Here, the Board found that the knee contusion combined with claimant's preexisting OD. That finding is supported by substantial evidence in the record. As discussed above, the treating surgeon, McLean, stated that claimant's preexisting OD increased the risk that cartilage would break loose in his knee, but that a "forceful activity," such as claimant's fall onto his knee, would be required to complete the formation of a loose body in his knee. The surgeon also testified that claimant's fall broke loose the cartilaginous fragments in his knee. McLean characterized claimant's condition as a combined condition of the preexisting OD and the fall and the trauma.
As the definition of a "combined condition" is explained in our decision in Multifoods, in order for there to be a "combined condition," there must be two conditions that merge or exist harmoniously. The Board's order does not discuss claimant's conditions in exactly those terms; the order was issued before our decision in Multifoods. Specifically, the Board did not explicitly find that there were two conditions here, rather than one condition made worse by claimant's fall. However, the Board's findings and conclusions implicitly indicate that it believed that there were two conditions here that combined. We hold that the Board's findings and conclusion that this claim involved a "combined condition" is within the legal meaning of the terms.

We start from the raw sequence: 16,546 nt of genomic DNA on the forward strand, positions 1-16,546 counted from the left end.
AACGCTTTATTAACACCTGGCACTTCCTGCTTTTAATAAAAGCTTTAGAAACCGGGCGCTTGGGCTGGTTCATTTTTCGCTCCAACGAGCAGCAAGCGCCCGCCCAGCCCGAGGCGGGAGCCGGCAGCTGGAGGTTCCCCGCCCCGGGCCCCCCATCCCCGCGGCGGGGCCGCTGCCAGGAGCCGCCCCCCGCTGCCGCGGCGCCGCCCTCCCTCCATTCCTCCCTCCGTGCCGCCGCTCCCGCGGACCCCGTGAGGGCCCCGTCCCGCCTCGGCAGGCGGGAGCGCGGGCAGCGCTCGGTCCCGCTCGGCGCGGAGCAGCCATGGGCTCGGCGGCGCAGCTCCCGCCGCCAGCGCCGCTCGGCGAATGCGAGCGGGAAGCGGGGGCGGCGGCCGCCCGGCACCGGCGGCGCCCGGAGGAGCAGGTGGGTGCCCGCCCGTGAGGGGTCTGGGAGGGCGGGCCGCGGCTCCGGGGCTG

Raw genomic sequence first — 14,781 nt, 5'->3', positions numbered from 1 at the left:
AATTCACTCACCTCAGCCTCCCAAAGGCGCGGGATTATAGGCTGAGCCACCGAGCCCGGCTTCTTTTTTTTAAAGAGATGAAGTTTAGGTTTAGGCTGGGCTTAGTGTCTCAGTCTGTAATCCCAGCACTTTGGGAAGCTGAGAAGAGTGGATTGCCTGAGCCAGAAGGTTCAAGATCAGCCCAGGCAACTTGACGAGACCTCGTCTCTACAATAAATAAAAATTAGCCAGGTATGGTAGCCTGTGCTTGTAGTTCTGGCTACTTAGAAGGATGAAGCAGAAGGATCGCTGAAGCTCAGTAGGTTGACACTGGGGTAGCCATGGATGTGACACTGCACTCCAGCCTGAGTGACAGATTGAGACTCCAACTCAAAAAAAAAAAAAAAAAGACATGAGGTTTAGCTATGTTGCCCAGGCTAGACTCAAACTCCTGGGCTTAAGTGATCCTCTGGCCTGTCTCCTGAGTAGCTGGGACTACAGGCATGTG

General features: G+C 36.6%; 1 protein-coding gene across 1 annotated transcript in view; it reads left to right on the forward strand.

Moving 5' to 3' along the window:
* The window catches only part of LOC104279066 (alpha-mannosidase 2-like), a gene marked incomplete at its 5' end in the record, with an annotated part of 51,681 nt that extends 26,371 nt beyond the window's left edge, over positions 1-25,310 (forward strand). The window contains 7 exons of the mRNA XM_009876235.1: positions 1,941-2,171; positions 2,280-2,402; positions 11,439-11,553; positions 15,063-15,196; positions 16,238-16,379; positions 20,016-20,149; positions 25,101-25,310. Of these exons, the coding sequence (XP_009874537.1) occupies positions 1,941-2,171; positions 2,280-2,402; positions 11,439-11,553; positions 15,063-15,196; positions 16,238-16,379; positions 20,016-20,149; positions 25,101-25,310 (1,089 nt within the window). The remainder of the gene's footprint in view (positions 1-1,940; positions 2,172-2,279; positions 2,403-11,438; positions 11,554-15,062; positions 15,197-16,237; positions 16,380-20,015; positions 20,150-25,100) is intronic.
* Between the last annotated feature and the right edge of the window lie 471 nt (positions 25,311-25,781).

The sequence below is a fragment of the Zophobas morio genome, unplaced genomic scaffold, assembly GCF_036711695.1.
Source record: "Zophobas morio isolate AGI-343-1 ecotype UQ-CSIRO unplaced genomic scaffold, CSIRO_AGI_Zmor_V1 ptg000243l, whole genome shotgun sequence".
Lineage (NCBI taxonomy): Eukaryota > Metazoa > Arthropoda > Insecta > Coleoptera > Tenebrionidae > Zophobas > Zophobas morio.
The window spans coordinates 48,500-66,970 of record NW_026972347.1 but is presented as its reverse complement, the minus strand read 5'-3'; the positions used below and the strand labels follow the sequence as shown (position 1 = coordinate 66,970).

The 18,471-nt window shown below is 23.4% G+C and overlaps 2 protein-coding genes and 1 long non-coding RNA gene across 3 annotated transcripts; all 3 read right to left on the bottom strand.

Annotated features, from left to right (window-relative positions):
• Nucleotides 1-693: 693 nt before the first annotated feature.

The remaining issue here is whether the Board was correct in its conclusion that ORS 656.225(1) is not the applicable statute. The Board concluded that that statute is not applicable, because the treatment claimant received was not directed solely at claimant's preexisting condition. The Board's findings that surgery was directed at a condition that resulted from a combination of the preexisting condition and the results of the knee contusion support the Board's conclusion. The text and context of ORS 656.225 clearly provide that, in order to fall within the terms of that statute, the medical services must be directed solely to a claimant's preexisting condition. That is not the case here. Accordingly, we conclude that the Board did not err in upholding employer's denial.
1. Employer also issued a compensability denial with respect to claimant's osteochondritis dissecans. Claimant does not challenge that denial.